FortisBC proposes to build a 24-inch high pressure pipeline through Squamish neighbourhoods, with a nine kilometer tunnel underneath the Squamish estuary and river to supply Woodfibre LNG with fracked gas.
A compressor station to move the gas along the pipeline will be located either on Mt Mulligan (behind Valleycliffe) or at the Woodfibre site.
FortisBC has also proposed a 7 hectare workcamp for 600 workers near Quest University that will be accessed via Mamquam Forest Service Road, which will have significant social impacts for Squamish and communities around Howe Sound.
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Here's what you need to know:
24-inch high pressure pipeline puts residents at risk
The pipeline is currently proposed to run past Ravens Plateau, along Finch Drive, and through the Industrial Park in Squamish. These areas have many new homes and businesses, and many homeowners are completely unaware that a 24-inch high pressure pipeline is proposed through their neighbourhood.
FortisBC has refused to release its risk analysis for the pipeline route, so we conducted a hazard assessment using ALOHA, which is a widely-used computer program designed to model fires and explosions for emergency responders and planners.
The resulting maps show how families and businesses along the pipeline route in Squamish and Coquitlam are at risk from pressure waves (as a result of an explosion) and radiative effects (from a resulting fire).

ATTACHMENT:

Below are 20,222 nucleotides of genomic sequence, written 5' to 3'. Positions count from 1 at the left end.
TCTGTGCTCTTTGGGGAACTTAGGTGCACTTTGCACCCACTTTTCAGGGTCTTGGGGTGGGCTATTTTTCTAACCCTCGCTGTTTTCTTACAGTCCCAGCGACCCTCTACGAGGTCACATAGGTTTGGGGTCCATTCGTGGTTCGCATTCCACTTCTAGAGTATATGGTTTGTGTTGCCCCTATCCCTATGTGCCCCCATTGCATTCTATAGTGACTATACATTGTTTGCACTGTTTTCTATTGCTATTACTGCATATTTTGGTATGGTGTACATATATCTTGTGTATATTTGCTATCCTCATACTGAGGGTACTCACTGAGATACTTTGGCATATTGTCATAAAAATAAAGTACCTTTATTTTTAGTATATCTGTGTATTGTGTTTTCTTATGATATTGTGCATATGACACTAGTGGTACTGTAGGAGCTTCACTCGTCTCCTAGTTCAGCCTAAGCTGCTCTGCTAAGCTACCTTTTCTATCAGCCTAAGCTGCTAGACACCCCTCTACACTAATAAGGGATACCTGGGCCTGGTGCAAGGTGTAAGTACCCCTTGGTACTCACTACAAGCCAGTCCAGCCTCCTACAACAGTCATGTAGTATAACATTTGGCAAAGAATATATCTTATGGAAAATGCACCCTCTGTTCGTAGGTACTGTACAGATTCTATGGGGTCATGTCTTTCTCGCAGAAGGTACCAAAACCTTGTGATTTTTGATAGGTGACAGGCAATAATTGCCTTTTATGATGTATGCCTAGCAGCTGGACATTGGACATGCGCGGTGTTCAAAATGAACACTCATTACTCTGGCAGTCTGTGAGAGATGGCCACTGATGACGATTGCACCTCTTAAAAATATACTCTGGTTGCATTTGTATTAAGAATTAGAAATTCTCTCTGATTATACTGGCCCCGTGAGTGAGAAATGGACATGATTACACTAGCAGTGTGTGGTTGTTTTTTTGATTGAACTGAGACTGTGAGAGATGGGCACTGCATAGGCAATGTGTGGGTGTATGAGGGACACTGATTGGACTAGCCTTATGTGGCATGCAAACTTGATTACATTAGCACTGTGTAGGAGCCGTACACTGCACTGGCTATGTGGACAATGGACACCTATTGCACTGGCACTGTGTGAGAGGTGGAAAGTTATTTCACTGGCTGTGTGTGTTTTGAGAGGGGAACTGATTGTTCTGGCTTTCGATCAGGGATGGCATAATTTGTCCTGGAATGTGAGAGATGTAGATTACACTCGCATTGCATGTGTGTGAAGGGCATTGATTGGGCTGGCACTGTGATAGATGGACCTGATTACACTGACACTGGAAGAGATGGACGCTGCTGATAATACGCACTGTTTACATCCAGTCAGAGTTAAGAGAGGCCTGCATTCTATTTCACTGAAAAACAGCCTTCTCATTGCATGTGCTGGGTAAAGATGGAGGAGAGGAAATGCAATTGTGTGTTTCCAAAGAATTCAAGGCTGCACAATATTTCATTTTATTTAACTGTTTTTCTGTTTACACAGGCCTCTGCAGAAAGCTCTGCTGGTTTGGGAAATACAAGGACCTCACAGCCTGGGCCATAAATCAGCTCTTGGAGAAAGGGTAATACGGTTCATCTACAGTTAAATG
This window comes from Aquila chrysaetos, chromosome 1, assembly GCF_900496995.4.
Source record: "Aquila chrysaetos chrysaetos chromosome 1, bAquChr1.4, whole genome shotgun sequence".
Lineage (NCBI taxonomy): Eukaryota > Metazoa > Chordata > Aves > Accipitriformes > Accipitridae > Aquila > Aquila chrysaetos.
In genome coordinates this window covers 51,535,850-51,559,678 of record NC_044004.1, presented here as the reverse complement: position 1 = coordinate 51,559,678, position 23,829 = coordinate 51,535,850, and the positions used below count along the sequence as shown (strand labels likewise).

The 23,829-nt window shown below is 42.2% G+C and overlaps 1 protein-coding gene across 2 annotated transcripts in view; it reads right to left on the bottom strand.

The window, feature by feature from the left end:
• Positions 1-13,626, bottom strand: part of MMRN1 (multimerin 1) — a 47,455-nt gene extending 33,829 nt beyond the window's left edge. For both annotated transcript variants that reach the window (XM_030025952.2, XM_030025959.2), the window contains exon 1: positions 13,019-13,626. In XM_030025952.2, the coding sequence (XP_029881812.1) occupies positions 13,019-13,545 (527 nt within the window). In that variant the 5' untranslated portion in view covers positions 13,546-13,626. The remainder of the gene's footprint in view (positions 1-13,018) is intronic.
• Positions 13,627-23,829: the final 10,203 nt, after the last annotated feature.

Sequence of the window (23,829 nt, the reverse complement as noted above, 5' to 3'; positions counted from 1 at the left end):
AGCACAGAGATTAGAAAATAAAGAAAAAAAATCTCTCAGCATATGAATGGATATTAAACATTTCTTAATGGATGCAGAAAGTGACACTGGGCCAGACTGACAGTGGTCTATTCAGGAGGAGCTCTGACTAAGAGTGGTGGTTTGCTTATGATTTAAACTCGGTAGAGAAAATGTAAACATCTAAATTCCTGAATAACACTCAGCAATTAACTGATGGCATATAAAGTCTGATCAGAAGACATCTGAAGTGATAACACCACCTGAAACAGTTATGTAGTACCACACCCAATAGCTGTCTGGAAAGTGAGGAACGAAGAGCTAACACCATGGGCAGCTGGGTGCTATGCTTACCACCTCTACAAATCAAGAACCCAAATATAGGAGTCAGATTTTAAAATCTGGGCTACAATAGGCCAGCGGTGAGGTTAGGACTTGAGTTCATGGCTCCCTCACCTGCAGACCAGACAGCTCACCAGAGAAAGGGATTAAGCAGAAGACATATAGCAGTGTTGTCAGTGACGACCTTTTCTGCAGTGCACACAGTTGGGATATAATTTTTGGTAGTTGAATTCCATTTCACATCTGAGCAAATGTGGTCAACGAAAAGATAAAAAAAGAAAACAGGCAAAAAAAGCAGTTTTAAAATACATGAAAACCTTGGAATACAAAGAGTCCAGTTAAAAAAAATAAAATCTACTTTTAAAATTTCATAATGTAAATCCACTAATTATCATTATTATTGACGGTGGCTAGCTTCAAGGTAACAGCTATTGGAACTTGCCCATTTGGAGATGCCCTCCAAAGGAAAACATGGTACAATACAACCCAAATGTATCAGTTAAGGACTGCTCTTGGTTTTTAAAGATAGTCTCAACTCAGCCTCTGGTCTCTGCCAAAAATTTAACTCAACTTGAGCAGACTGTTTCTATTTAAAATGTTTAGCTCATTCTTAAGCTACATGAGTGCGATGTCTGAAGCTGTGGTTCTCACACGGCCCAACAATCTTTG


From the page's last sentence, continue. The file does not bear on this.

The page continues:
People that live or work along the pipeline route could suffer potentially lethal radiative effects (up to 330 metres), second degree burns (up to 460 metres), and pain (up to 715 metres). Pressure waves from a worst-case scenario accident could result in destruction of buildings (up to 360 metres), serious injury (up to 570 metres), and shatter glass (up to 1,275 metres).
Homes that are located near high-pressure gas pipelines often have decreased property value, and several families have already sold their homes because they didn't want to live in the high hazard zone for FortisBC's proposed pipeline.
There are safer alternative routes for this pipeline, so why is FortisBC recklessly putting people that live or work along the pipeline route at risk?
Acid rock drainage and metal leaching
FortisBC proposes to drill a 14 foot wide, nine kilometer tunnel from the BC Rail Lands, underneath the Squamish estuary and river. This could result in permanent acid rock drainage and metal leaching, similar to the toxic pollution that poisoned the lands and waters around Britannia Beach for decades.
FortisBC has currently proposed a water treatment facility that will discharge into the Squamish River, but who will be responsible for maintaining this once the project is over?
There is no current plan to dispose of the dredge spoil from this tunnel.
Where will the compressor station go?
Compressor stations pressurize the gas so it can move along the pipeline. FortisBC originally proposed the compressor station to be located in the Industrial Park. Thanks to significant community pressure FortisBC relocated the compressor station (with no community consultation) to just behind Valleycliffe on Mt Mulligan, roughly 1.8 km from Ravens Plateau, Crumpit Woods, and Valleycliffe, in a direct line-of-sight approximately 400 metres above these neighbourhoods.
This compressor station will have a significant impact on the quality of life for people living in these neighbourhoods.
More community pressure from Valleycliffe residents has since forced FortisBC to apply for permission to move the compressor station to the Woodfibre site in 2020, however the final location is not certain, and FortisBC could choose either location.